Mimi with Peanut, Bean and Monkey Man June 2008
Once, when I was three I spit in my grandmother’s face. She promptly slapped me across the room without even thinking. It was reflex. She apologized, I’m sure. And laughed. That’s the way things were. That was Mimi. She was truly a phenomenal woman.
Born in farm country in upstate
in 1928, she was number 11 of 12 children. Food was scarce and shoes and clothes were even harder to find. But that was where she was raised. In a family where mom was a seamstress and older sisters were up and married before she was even born. She worked in a Cotton Mill from the time she was sixteen. Running between the machines to thread them as they spun the cotton. Phenomenal. She worked from then on. South Carolina
She got married. It must have been love. He was 25 years older than her. They opened a grocery store with a gas station. It survived the flux of cars in the 60s, the gas shortage of the 70s. She bartered with the gas truck men to get them to sell her gas. She lost her husband in 1977. Perseverance. Solid as a rock. Unwavering. Those are the words I would use to describe her. Hard as nails. Practical business woman. Those are words you’d hear others use. Phenomenal.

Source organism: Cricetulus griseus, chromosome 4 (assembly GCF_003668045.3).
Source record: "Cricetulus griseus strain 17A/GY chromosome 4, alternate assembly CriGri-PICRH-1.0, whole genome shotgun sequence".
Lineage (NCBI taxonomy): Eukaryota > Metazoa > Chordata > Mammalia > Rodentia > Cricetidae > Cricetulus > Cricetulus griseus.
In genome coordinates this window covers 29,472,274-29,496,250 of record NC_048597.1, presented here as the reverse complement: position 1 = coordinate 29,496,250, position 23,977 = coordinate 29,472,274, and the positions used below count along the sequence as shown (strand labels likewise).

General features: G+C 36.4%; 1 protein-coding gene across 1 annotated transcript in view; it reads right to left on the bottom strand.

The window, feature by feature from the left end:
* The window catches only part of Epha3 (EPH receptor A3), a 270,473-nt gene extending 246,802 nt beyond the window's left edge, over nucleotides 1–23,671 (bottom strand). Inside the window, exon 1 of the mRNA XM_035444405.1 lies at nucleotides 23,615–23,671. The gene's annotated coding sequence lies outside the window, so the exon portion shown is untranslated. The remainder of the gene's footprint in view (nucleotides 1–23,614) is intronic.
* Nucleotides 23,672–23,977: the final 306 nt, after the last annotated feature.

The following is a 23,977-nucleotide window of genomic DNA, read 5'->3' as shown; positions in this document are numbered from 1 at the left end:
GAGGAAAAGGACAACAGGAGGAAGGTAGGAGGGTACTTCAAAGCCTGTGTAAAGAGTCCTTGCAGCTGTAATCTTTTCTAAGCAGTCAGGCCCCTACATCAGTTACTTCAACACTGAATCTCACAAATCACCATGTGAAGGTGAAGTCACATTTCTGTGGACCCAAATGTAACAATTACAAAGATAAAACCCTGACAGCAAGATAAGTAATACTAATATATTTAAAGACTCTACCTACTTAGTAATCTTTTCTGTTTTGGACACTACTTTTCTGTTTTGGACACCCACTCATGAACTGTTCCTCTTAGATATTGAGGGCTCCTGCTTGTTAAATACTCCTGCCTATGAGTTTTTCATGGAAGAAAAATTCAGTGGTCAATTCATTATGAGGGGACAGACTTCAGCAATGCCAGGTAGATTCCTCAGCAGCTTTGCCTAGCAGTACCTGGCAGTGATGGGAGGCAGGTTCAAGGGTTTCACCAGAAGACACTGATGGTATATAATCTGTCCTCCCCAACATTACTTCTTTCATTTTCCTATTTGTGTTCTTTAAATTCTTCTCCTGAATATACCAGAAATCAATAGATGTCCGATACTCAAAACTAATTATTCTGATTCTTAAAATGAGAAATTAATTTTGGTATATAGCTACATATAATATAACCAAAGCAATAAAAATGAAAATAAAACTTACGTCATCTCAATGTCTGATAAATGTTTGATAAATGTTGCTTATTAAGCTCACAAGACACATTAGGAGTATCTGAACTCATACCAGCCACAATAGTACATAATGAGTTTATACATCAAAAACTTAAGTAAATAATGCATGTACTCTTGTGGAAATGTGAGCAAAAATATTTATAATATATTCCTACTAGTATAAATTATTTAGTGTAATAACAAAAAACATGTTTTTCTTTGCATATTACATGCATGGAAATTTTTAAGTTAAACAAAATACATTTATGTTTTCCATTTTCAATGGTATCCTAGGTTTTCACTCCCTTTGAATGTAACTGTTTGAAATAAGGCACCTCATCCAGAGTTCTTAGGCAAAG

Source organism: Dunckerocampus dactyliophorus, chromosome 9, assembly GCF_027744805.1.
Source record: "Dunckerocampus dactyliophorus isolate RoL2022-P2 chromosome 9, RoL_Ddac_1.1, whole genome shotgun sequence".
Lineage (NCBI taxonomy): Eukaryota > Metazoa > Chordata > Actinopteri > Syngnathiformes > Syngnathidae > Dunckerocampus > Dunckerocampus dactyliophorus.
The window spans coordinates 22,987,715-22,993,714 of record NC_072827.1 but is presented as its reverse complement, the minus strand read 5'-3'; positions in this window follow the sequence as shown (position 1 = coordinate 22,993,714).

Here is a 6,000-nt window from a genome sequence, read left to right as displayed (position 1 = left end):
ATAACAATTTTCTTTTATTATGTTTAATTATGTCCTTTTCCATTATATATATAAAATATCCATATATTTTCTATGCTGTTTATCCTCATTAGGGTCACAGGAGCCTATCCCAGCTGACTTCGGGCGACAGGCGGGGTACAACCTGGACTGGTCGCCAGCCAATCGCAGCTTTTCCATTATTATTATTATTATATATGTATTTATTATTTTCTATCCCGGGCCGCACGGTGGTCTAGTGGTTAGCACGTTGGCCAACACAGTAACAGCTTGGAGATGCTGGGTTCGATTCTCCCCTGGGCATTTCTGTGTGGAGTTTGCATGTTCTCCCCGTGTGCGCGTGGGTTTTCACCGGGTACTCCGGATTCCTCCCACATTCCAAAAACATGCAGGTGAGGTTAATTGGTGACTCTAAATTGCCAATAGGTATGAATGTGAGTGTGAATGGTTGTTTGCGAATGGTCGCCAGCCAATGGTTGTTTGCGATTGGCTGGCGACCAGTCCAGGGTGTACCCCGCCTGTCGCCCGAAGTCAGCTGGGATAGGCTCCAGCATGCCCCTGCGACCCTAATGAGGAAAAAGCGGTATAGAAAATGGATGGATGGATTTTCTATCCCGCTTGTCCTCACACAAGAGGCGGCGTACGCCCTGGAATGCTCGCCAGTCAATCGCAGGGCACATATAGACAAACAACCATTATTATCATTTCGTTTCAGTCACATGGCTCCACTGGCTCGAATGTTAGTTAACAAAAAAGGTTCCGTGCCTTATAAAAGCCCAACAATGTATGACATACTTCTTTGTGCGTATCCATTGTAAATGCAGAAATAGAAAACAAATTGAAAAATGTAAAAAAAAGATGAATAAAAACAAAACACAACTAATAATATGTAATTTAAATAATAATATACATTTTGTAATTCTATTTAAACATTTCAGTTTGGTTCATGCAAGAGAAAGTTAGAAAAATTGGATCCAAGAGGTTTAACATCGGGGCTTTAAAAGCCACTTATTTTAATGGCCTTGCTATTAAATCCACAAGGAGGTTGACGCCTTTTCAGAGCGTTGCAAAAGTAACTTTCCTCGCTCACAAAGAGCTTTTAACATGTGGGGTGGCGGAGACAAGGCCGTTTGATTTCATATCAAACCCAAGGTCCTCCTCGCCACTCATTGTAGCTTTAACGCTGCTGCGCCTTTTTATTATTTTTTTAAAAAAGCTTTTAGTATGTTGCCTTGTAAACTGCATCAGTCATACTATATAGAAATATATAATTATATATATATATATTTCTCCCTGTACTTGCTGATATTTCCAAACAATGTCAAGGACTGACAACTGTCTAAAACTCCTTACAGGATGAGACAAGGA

I remember playing at her house. Getting yelled at for running up and down the hall for the millionth time. I remember the smell of spaghetti sauce cooking on the stove. I remember ham, potato salad, mac n cheese, and boiled eggs on Easter. Hide and seek with my cousins and watching recorded. Disney movies on VHS. Christmas Reunions with presents, food and fancy dresses. Always fancy dresses. It was a requirement to sit around at Christmas, eat lots of messy foods and ruin a perfectly wonderful dress. And I loved it. Every minute. Pretending there were monsters under the bed, listening to Casey Kasem on Sundays, and the pound cake. Phenomenal.
Every summer we had family reunions and we drove to
to have family reunions. We took lots of food and pound cake. We played baseball, we loved on each other, and we saw people who hadn’t seen us in five years that would say “My, my, how you’ve grown!” Chester, SC
April 3rd, we said goodbye to this amazing woman. My grandmother. Dorothy Bessie Lee Smith. Bessie Hill. Bessie Smith. Mom. Mimi. Tomorrow we lay her body to rest. But she’s been gone. She’s in heaven. With Jesus. Probably making sure angels are minding their Ps and Qs. Above all else that Jesus calls her; He will surely call her Phenomenal. How could he not? That’s what she is.